France raised its national alert to the highest level on Thursday in the wake of a knife attack in the city of Nice.
Prime Minister Jean Castex slammed the attack, which resulted in at least one victim having their throat slit, as being "as cowardly as it is barbaric".
Castex informed parliament that in the wake of the deadly events he had decided to raise France's Vigipirate security alert system to the highest, "attack emergency" level.
France's anti-terrorism warning system, known as "Plan Vigipirate", consists of three levels.
The name is an acronym of the French words for "vigilance and protection of installations against the risk of terrorist bombing attacks". France's national security alert system that was established in 1978 by President Valery Giscard d'Estaing.
While updated several times, before 2014 the system defined four levels of threats, represented by five colors: white, yellow, orange, red, scarlet.
Each level called for specific security measures, such as increased police or police/military mixed patrols in subways, train stations and other vulnerable locations.
In February 2014 the levels were simplified to 'vigilance' and 'attack alert'.
‘Emergency Attack’ Level
The highest, "emergency attack" level, aimed to ensure a maximum level of vigilance and security, is activated when the government deems that there still exists the threat of another imminent attack.
This alert level was implemented in Ile-de-France, and in the Picardy region, France, after the Charlie Hebdo shooting in January 2015.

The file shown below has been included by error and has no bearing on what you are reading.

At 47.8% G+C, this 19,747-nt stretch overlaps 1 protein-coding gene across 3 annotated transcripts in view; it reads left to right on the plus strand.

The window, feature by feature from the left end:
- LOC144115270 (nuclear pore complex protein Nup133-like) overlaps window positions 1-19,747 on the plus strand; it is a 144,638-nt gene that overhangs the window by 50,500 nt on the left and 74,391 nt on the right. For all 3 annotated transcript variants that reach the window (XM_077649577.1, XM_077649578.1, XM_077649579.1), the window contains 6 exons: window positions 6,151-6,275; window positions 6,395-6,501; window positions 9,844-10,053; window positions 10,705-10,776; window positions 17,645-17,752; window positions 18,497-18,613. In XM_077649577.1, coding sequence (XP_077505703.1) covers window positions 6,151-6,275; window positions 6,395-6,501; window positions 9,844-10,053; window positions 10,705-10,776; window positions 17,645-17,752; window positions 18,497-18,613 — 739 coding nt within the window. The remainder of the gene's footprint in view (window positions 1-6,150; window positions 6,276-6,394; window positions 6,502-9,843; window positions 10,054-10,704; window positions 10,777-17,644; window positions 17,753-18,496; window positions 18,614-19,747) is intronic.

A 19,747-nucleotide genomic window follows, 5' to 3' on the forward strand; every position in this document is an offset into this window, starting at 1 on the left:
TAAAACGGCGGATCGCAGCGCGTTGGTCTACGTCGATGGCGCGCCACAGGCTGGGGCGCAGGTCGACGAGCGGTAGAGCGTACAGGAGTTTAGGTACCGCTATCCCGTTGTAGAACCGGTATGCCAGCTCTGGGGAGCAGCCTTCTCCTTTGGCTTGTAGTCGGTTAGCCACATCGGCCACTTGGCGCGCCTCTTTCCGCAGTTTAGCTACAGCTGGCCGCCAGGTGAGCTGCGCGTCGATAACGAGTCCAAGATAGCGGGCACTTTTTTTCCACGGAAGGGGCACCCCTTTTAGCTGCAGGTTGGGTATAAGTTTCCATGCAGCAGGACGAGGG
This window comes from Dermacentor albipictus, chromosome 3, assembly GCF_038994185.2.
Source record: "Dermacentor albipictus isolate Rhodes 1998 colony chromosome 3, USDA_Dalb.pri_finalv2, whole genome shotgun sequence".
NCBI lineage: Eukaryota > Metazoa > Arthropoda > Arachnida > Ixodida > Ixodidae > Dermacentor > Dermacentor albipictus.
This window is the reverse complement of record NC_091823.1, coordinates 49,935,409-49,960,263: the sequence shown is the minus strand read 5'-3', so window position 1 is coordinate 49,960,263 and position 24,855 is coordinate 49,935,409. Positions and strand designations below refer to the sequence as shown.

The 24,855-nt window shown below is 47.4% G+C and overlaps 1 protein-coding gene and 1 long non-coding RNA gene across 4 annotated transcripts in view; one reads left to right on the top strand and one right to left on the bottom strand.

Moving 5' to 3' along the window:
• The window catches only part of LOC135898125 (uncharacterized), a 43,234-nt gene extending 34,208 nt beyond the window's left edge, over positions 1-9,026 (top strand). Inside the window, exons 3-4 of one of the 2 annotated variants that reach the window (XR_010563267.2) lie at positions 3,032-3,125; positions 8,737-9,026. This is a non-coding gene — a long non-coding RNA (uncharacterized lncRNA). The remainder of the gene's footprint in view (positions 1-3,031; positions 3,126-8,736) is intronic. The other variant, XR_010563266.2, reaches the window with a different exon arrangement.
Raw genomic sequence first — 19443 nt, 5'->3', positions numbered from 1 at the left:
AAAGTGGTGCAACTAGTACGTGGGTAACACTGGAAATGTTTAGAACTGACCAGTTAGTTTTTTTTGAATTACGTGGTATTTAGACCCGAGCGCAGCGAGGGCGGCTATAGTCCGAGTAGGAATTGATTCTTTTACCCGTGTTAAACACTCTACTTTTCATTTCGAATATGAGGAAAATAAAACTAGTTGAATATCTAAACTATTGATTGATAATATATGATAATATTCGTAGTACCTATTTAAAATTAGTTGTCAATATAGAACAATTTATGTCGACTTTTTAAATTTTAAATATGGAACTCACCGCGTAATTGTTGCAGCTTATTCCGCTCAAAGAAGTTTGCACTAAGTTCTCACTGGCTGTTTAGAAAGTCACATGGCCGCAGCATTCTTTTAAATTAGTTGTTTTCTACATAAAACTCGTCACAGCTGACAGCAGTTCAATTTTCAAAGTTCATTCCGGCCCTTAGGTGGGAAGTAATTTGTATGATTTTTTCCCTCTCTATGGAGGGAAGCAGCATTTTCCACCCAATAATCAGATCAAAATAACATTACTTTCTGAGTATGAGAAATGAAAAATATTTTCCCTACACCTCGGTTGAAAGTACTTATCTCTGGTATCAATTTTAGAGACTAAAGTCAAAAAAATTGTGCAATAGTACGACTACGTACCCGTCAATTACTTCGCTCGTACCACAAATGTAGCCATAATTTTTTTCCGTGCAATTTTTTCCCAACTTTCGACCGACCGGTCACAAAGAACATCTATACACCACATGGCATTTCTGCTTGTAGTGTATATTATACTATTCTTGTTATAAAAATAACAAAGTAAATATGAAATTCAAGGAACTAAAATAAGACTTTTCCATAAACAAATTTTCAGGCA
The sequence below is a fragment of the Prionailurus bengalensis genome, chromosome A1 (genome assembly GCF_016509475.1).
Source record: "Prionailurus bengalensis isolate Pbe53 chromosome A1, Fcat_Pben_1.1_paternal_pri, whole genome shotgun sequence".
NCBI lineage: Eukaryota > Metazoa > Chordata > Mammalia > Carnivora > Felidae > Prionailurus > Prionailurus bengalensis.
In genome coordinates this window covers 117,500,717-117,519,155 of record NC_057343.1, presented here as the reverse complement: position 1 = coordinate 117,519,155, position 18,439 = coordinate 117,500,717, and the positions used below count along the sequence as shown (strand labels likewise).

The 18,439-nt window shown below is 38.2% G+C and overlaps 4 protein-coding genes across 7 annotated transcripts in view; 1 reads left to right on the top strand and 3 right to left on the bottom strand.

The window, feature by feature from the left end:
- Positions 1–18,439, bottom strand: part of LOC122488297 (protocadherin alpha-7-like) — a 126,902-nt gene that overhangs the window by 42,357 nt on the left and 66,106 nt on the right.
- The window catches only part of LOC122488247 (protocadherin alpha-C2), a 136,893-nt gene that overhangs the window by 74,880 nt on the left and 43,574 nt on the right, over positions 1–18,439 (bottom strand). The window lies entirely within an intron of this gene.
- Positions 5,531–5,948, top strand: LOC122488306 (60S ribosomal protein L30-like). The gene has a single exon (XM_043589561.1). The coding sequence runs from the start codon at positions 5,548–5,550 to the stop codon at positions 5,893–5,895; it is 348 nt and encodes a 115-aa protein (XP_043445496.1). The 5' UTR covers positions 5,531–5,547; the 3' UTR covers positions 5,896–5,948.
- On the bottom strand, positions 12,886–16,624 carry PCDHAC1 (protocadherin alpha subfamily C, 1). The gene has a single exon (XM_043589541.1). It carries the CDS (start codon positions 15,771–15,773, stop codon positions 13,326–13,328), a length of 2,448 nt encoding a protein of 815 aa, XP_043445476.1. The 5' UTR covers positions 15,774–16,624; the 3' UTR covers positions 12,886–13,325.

The level allows law enforcement to increase controls, triggering exceptional measures in terms of police deployment and more systematic searches at train stations and airports.
While a national "emergency attack" alert concerns the entire country, in some incidents it can be used just for a certain region.
In line with such measures, some roads, public transport routes or vulnerable areas, like schools, can be closed. The army might also be drafted in to boost security.
On a lower level, the raised alert could mean members of the public being systematically asked to show their ID, as well as having their bags searched at specific locations. French police may be required to boost their numbers at border crossings, allowing for more checks to be carried out.
On Thursday, a knife-wielding man carried out an assault at and near the Notre Dame Cathedral in central Nice.
Police have confirmed that three people were killed and several others sustained injuries.
According to unconfirmed reports, a woman was beheaded, while a man was struck several times in the throat. The suspected perpetrator, whose identity is not yet known, was reportedly shot at by the police while being apprehended.
The mayor of Nice, Christian Estrosi, said on Twitter that everything suggests that “this was a terror attack in the Notre-Dame Basilica”.